Peter Carey

You can’t escape the black square with the ominous slit: it’s about as familiar and inevitable in Australia as the icon for male or female. Ned’s iron mask now directs you to the National Library’s website of Australian images. There it is, black on red ochre, an importunate camera, staring back as we look through it ...

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Oscar and Lucinda is the next best thing we have to that gleaming oxymoron a contemporary Australian literary classic. It won a swag of prizes (not least the Booker); it is a long vibrant narrative, including history full of the rustle of Victorian costumes, but with a whisper of the horrors on which this country was founded with a brief ghastly moment representing the murder of Aborigines.

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Peter Carey has constructed a labyrinth. Let me gropingly try to lead you through it. The year is 1837. A convict, transported to New South Wales for the term of his natural life, returns to London intent on finding the boy who years before did him a kindness. The boy, Henry Phipps, has grown up a gentleman ...

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The first draft didn’t have Tristan, this deformed little character. Then I was reading to the kids, Beauty and the Beast. It was very beautifully written, terribly moving – and they were moved. I read it to them many times, thinking it would be interesting to look at that. Then, round about this time, I was walking along the street and glimpsed a terribly deformed young man in a wheelchair. I couldn’t bear to look at him yet I carried with me afterwards a vision, this bright, bright intelligence and this weird twisted-up face. It was quite moving and, having flinched from it, as from a fire or being cut, I began to make myself think about what was in there. That really goes back again to the very beginning of my work, the short stories. In the very beginning I was affected by Faulkner and As I Lay Dying because Faulkner was giving rich, interior worlds to people who you might otherwise pass by. That’s been a continual thing in my work, perhaps.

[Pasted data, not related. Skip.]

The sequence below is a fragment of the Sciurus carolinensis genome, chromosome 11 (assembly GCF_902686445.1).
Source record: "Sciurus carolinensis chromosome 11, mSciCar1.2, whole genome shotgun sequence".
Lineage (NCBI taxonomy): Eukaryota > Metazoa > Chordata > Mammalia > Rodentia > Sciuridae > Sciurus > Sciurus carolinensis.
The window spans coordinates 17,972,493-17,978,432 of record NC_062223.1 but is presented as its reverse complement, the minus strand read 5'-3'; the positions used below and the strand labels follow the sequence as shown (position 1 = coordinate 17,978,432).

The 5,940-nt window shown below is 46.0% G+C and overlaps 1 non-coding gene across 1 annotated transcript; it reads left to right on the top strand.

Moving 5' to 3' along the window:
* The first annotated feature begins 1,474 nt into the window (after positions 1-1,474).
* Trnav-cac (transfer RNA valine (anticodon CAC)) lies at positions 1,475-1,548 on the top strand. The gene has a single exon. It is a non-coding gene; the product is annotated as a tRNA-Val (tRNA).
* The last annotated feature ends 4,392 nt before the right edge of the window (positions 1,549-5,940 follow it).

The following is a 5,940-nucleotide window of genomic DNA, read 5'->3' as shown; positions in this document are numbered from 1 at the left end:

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This is a dazzling book. A sprawling, sensual, rambunctious marvel of a novel, it drives its readers out of their everyday world and every comfortable preconception. It takes enormous risks, not least that of demanding our understanding for the monstrous.

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From short stories Peter Carey has proceeded to long novels. This is his third. It is dense with incident and meticulously delineated characters who drop in and out of the narrative, always with a purpose. In some ways it is as surreal as Bliss, in others as naturalistic as Illywacker ...

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An Illywhacker, Peter Carey reminds us at the start of his latest and by far his longest novel, is a trickster or spieler. Wilkes cites it in Kylie Tennant’s famous novel of 1941, The Battlers. The other epigraph to the novel is also preoccupied with deception and is familiar to anyone who knows Carey’s work: Brian Kiernan used it as the title of his anthology of new Australian short story writers, The Most Beautiful Lies, an anthology in which Carey himself was represented: It is from Mark Twain and reads in part: ‘Australian history … does not read like history, but like the most beautiful lies; and all of a fresh new sort, no mouldy old stale ones. It is full of surprises and adventures, the incongruities, and contradictions, and incredibilities; but they are all true, they all happened.’

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True Love and How to Get It by Gerard Lee & Bliss by Peter Carey

by
June 1982, no. 41

Peter Carey’s first novel, Bliss, will be self-recommending to all admirers of his astonishing short stories. The Fat Man in History and the even better War Crimes mark Carey as the most genuinely original of our storytellers – a fabulist and, in some corners of his imagination, a surrealist of disturbing power. Part of his achievement and, arguably, a sign of his freshness of vision is that his fictions manage so adroitly to slip through the critic’s webs of explication. They tend to resist any simple yielding up of their inner meaning at the same time as they touch the nerves of our general experience and social fears. The central figures of his narratives are typically trapped in the labyrinths of their obsessions or delusions, they are solitaries, often, like the fat men in the title story, both victims and perpetrators of their condition.

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